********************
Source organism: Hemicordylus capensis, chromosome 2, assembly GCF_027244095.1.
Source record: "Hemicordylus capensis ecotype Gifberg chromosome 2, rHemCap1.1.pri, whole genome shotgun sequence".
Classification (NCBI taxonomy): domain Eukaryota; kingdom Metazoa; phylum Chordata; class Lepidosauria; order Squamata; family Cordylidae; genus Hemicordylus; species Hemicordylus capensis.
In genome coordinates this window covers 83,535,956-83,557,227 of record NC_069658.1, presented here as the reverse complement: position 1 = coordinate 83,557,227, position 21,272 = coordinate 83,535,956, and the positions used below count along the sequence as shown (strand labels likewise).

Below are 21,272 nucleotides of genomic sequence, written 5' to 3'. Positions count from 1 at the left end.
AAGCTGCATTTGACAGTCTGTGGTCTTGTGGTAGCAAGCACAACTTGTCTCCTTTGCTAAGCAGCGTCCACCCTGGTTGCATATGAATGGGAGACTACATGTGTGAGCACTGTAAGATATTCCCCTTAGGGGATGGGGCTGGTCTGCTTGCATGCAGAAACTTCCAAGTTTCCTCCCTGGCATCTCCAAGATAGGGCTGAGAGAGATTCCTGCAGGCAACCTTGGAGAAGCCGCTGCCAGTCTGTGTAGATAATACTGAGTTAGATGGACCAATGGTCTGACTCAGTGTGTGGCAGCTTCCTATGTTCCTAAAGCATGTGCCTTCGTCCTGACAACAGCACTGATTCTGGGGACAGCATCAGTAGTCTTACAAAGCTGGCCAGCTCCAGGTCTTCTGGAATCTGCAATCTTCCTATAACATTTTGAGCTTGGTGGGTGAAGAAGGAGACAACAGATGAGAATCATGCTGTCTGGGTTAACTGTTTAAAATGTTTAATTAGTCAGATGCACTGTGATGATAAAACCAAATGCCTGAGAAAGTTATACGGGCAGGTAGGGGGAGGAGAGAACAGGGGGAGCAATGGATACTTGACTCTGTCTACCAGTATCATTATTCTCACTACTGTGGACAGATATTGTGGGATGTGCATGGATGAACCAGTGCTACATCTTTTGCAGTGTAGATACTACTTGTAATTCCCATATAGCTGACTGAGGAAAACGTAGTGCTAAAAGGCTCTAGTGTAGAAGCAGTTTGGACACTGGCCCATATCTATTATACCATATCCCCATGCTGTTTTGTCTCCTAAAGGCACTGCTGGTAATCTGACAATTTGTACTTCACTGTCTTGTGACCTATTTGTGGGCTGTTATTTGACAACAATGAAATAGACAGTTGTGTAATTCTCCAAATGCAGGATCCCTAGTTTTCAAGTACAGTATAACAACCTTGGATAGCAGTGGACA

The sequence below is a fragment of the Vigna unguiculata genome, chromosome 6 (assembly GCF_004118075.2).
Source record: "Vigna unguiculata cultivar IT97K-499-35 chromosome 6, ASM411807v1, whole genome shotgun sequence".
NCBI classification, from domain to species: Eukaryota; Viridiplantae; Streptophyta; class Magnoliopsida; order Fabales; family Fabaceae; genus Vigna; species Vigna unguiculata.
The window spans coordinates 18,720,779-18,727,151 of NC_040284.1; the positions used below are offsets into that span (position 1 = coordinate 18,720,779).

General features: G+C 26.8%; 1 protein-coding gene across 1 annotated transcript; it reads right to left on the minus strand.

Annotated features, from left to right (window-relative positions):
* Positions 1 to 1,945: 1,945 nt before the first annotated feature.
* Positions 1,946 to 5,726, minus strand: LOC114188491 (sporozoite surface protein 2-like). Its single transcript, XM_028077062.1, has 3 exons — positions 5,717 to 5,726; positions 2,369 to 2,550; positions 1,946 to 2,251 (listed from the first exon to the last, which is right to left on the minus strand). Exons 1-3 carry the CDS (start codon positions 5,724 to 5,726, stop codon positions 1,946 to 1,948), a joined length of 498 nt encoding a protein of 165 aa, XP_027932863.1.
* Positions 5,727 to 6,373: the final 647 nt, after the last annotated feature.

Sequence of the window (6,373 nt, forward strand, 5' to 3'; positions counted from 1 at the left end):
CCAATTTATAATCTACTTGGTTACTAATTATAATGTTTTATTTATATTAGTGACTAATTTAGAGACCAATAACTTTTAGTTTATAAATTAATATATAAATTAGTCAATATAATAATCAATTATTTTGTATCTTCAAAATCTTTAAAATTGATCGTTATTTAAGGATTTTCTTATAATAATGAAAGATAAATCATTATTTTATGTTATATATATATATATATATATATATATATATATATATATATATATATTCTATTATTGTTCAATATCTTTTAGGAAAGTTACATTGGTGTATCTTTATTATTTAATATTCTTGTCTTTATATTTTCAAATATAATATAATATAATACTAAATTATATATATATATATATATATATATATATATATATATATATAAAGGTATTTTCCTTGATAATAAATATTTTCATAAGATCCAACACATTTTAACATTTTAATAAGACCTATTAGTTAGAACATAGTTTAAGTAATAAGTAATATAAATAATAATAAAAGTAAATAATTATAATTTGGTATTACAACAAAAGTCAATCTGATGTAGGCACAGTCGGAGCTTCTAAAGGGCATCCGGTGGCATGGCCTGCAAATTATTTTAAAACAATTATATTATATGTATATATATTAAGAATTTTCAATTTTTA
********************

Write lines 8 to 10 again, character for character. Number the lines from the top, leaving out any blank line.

Source record: "Vigna unguiculata cultivar IT97K-499-35 chromosome 6, ASM411807v1, whole genome shotgun sequence".
NCBI classification, from domain to species: Eukaryota; Viridiplantae; Streptophyta; class Magnoliopsida; order Fabales; family Fabaceae; genus Vigna; species Vigna unguiculata.
The window spans coordinates 18,720,779-18,727,151 of NC_040284.1; the positions used below are offsets into that span (position 1 = coordinate 18,720,779).